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Too many ‘weeds’ hurt yield potentialToo many ‘weeds’ hurt yield potential

Corn Watch: A cornstalk that emerges too late is a weed.

Tom J. Bechman

September 19, 2023

2 Min Read
A thin cornstalk with a small cob growing on it
SCRAWNY STALK: Dave Nanda cringes when he finds a stalk like this near harvest. The plant breeder says late-emerging plants use resources but often contribute little or nothing to yield.Photos by Tom J. Bechman

Dave Nanda hates corn plants that emerge late. “More often than not, they grow all season but don’t contribute anything to yield in the end. They take up valuable resources which could benefit neighboring plants. In my book, they are worse than weeds,” Nanda says.

Worse than weeds? That is strong language. How can a corn plant be worse than a weed?

“You can take weeds out with herbicides,” explains Nanda, director of genetics for Seed Genetics Direct, sponsor of Corn Watch ’23. “However, you can’t take a corn plant out of corn very easily. It’s there to stay and grow all season.”

Right before harvest is a good time to recheck populations in all your cornfields, Nanda says. Get out a rope marked at 17 feet, 5 inches for 30-inch rows, representing 1/1,000 acre, and count stalks per area and ears per area.

“It’s important to know how many stalks are barren and don’t have an ear,” he notes. “Some late emergers may have an ear, but it may not have any kernels. Ears on late-emerging plants, where they occur, are likely to be considerably smaller than ears on normal plants.”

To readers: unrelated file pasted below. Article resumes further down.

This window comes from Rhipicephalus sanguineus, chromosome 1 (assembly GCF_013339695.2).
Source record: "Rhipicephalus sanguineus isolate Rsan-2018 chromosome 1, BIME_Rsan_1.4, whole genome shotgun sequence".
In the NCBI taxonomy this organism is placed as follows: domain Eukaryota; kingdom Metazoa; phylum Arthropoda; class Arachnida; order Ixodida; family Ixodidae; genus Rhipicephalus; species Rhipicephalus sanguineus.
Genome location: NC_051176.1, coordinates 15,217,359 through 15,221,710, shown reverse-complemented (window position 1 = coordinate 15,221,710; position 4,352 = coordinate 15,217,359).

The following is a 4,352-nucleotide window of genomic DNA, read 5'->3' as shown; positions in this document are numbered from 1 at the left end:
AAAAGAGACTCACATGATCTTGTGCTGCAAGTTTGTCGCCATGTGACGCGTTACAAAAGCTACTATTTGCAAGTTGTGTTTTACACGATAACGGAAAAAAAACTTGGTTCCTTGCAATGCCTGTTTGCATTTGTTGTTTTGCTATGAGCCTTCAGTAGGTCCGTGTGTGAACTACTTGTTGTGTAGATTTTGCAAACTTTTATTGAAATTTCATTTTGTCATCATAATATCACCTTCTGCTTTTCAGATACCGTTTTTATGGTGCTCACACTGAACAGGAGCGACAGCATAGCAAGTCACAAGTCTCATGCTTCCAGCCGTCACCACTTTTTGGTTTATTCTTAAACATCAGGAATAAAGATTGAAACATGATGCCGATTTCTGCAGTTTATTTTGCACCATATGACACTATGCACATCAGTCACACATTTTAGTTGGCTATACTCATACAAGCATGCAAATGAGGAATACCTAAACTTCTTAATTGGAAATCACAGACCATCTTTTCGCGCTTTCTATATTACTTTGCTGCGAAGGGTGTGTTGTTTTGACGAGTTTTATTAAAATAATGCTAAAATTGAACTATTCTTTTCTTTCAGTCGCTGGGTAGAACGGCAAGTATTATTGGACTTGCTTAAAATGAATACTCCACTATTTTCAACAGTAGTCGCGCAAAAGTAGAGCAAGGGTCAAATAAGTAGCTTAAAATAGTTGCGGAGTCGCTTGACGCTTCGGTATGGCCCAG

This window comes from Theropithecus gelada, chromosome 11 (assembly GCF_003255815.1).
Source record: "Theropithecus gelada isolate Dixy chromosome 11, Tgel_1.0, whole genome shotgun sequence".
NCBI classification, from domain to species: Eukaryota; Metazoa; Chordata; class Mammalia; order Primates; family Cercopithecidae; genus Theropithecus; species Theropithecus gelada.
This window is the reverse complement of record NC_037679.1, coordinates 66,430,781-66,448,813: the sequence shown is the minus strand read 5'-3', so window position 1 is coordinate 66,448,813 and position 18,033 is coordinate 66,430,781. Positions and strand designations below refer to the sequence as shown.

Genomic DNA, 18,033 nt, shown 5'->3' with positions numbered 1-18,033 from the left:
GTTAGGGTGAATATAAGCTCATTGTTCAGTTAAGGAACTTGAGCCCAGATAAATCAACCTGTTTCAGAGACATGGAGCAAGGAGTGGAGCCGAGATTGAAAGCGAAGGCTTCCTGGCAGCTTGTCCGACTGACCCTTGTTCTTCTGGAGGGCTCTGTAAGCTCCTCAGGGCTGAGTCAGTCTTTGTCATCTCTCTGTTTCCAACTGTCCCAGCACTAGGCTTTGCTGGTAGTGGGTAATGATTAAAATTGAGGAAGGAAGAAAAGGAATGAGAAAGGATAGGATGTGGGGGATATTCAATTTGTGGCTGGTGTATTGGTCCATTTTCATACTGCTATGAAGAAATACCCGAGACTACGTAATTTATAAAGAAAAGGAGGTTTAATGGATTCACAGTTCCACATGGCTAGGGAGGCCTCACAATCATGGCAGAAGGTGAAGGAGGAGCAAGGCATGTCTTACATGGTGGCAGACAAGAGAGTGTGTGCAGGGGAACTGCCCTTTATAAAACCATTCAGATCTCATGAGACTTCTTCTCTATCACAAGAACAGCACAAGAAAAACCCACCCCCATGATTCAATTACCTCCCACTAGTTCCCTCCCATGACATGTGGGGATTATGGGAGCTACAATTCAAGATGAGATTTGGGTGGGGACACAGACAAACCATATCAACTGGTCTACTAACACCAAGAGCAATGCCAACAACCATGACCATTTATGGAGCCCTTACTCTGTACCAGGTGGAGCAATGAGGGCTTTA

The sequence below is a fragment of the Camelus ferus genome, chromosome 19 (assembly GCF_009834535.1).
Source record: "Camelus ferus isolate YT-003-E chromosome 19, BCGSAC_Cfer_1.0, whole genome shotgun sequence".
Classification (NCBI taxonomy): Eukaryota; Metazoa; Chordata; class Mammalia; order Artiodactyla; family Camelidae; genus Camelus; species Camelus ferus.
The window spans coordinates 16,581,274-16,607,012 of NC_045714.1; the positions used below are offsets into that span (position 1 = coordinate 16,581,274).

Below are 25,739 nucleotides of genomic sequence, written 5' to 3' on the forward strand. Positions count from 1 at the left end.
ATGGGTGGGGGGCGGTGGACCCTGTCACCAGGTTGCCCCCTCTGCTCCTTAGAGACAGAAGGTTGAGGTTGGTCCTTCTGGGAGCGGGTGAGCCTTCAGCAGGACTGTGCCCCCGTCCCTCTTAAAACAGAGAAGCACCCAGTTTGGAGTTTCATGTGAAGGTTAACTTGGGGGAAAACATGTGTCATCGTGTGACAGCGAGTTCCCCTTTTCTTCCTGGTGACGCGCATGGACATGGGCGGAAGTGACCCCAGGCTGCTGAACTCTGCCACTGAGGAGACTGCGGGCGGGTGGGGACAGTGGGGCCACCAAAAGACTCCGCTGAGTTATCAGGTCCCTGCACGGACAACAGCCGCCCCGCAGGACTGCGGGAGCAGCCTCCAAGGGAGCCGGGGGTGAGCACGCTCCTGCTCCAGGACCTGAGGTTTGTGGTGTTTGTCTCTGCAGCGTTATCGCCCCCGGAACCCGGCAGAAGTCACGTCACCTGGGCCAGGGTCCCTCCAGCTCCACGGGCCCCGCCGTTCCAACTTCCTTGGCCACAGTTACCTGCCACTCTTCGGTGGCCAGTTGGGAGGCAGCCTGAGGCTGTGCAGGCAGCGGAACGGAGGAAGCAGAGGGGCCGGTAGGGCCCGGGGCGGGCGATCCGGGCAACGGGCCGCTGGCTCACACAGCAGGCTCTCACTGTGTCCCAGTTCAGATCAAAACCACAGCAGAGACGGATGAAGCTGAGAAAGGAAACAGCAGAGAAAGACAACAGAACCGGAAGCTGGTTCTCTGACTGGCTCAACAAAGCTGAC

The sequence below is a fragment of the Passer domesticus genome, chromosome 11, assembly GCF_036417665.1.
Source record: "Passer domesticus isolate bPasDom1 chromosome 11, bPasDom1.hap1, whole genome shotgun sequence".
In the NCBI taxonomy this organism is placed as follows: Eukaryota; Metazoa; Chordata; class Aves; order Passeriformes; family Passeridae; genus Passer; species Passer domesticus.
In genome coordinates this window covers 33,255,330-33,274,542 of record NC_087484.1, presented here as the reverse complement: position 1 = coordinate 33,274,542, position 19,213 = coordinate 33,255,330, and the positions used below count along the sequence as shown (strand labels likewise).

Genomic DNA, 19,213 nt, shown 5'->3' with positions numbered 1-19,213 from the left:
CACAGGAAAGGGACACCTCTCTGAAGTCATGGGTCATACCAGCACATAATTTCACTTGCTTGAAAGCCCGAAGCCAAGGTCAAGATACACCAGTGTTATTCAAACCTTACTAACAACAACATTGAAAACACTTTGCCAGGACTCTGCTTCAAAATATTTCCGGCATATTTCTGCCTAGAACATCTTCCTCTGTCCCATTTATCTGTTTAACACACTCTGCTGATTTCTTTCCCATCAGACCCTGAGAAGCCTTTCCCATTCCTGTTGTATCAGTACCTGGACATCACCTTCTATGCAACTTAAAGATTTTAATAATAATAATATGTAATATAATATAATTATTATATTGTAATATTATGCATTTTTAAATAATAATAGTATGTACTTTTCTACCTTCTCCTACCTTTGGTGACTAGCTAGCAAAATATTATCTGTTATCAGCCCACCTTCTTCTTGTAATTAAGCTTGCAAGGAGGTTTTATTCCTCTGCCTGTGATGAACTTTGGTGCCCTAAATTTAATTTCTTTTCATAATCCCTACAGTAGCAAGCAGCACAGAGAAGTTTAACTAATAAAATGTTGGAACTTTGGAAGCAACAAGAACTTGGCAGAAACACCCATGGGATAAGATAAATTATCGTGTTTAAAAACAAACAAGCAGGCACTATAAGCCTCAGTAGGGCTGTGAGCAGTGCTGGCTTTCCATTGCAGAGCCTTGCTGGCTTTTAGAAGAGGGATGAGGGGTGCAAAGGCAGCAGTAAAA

small ear of corn with aborted kernels

Track the cause

Nanda believes he’s seeing more spindly, late-emerging stalks today compared to earlier times. He says it’s not uncommon to find at least one, and sometimes two or even three, late emergers in 1/1,000 acre, depending upon the field.

Related:Identify late-season nutrient deficiency

Some suggest that seed quality could be an issue, contending that some seeds may not be as vigorous as they should be.

“Plant breeders and seed companies do an excellent job, for the most part, today, selecting high-quality genetics and putting quality seed into the bag or box,” Nanda says. “That doesn’t seem like a logical explanation for as many instances of late emergers as I’m seeing.”

hand holding a shucked ear of corn with no kernels at the tip

Instead, Nanda suspects the problem may stem from planter issues — either worn parts or less-than-ideal settings. Although planter technology has come a long way in the past two decades, he still suspects the seed now and then that isn’t placed at the exact, correct depth as concisely as all other seeds may become the late emerger.

“If I found one or more barren stalks this year, I would go back and look at the planter,” Nanda says. “Make sure it is set correctly and working properly before next spring.”

About the Author(s)

Tom J. Bechman

Editor, Indiana Prairie Farmer, Farm Progress

Tom J. Bechman is editor of Indiana Prairie Farmer. He joined Farm Progress in 1981 as a field editor, first writing stories to help farmers adjust to a difficult harvest after a tough weather year. His goal today is the same — writing stories that help farmers adjust to a changing environment in a profitable manner.

Bechman knows about Indiana agriculture because he grew up on a small dairy farm and worked with young farmers as a vocational agriculture teacher and FFA advisor before joining Farm Progress. He works closely with Purdue University specialists, Indiana Farm Bureau and commodity groups to cover cutting-edge issues affecting farmers. He specializes in writing crop stories with a focus on obtaining the highest and most economical yields possible.

Tom and his wife, Carla, have four children: Allison, Ashley, Daniel and Kayla, plus eight grandchildren. They raise produce for the food pantry and house 4-H animals for the grandkids on their small acreage near Franklin, Ind.

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